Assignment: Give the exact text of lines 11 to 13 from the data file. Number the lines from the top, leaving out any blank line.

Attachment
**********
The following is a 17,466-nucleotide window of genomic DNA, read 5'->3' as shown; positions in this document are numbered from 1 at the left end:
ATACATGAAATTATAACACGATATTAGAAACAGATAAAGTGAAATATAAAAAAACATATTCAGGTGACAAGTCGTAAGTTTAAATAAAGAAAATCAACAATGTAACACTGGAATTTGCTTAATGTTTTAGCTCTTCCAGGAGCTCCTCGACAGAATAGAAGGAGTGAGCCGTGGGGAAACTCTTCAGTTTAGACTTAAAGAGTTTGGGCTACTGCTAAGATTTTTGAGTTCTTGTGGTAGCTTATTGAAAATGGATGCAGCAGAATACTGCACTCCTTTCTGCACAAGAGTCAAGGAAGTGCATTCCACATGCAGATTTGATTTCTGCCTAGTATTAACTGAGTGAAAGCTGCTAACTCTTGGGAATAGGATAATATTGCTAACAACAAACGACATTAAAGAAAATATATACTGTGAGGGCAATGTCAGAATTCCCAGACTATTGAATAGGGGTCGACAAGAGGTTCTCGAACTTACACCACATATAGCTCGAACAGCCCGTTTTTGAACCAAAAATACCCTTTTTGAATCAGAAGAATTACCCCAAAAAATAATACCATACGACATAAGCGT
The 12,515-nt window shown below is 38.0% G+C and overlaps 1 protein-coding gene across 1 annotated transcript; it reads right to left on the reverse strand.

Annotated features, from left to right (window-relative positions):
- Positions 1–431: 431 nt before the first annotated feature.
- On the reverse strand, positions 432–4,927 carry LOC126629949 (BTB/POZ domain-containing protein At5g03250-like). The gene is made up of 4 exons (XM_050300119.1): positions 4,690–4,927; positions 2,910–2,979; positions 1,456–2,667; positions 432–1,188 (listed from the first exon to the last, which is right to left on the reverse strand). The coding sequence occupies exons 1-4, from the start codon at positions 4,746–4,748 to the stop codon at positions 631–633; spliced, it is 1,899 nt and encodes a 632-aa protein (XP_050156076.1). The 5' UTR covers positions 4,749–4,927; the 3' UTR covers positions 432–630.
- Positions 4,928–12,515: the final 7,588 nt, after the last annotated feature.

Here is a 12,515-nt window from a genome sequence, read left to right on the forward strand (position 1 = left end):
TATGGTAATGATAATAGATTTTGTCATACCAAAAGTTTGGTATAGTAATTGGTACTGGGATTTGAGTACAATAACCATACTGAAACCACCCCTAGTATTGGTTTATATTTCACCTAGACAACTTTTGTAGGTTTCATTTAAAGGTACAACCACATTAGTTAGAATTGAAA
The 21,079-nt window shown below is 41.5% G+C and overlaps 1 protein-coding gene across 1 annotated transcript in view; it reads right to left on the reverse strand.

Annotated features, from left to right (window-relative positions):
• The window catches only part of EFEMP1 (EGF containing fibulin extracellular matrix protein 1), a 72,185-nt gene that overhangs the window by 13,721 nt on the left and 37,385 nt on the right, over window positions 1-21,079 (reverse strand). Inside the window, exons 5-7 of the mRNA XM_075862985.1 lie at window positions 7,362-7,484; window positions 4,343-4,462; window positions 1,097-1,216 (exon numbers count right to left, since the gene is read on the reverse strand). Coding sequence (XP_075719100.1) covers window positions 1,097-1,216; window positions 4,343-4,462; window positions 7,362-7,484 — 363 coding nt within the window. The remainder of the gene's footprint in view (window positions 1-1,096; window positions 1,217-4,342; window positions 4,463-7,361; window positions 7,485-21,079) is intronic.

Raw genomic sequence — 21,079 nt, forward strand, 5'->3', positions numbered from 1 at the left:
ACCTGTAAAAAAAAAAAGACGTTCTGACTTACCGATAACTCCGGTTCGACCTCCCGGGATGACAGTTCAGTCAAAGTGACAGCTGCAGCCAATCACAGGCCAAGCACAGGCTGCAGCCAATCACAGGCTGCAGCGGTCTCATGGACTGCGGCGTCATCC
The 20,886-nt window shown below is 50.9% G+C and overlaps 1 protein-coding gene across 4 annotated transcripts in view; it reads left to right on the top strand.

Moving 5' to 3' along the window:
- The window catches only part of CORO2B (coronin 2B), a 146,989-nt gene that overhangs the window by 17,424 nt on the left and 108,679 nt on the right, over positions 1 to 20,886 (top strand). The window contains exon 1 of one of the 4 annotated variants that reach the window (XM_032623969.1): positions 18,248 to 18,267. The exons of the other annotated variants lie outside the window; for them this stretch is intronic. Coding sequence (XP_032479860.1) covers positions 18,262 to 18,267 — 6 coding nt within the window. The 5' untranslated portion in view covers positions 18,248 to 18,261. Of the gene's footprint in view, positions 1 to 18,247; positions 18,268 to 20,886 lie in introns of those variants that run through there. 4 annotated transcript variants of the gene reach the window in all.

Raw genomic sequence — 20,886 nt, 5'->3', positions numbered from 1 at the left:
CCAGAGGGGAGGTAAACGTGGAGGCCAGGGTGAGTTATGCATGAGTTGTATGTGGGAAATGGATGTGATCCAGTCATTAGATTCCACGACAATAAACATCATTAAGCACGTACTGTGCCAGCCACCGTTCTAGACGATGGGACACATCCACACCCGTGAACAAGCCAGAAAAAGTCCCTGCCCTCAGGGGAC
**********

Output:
Annotated features, from left to right (window-relative positions):
• The window catches only part of EFEMP1 (EGF containing fibulin extracellular matrix protein 1), a 72,185-nt gene that overhangs the window by 13,721 nt on the left and 37,385 nt on the right, over window positions 1-21,079 (reverse strand). Inside the window, exons 5-7 of the mRNA XM_075862985.1 lie at window positions 7,362-7,484; window positions 4,343-4,462; window positions 1,097-1,216 (exon numbers count right to left, since the gene is read on the reverse strand). Coding sequence (XP_075719100.1) covers window positions 1,097-1,216; window positions 4,343-4,462; window positions 7,362-7,484 — 363 coding nt within the window. The remainder of the gene's footprint in view (window positions 1-1,096; window positions 1,217-4,342; window positions 4,463-7,361; window positions 7,485-21,079) is intronic.

Raw genomic sequence — 21,079 nt, forward strand, 5'->3', positions numbered from 1 at the left: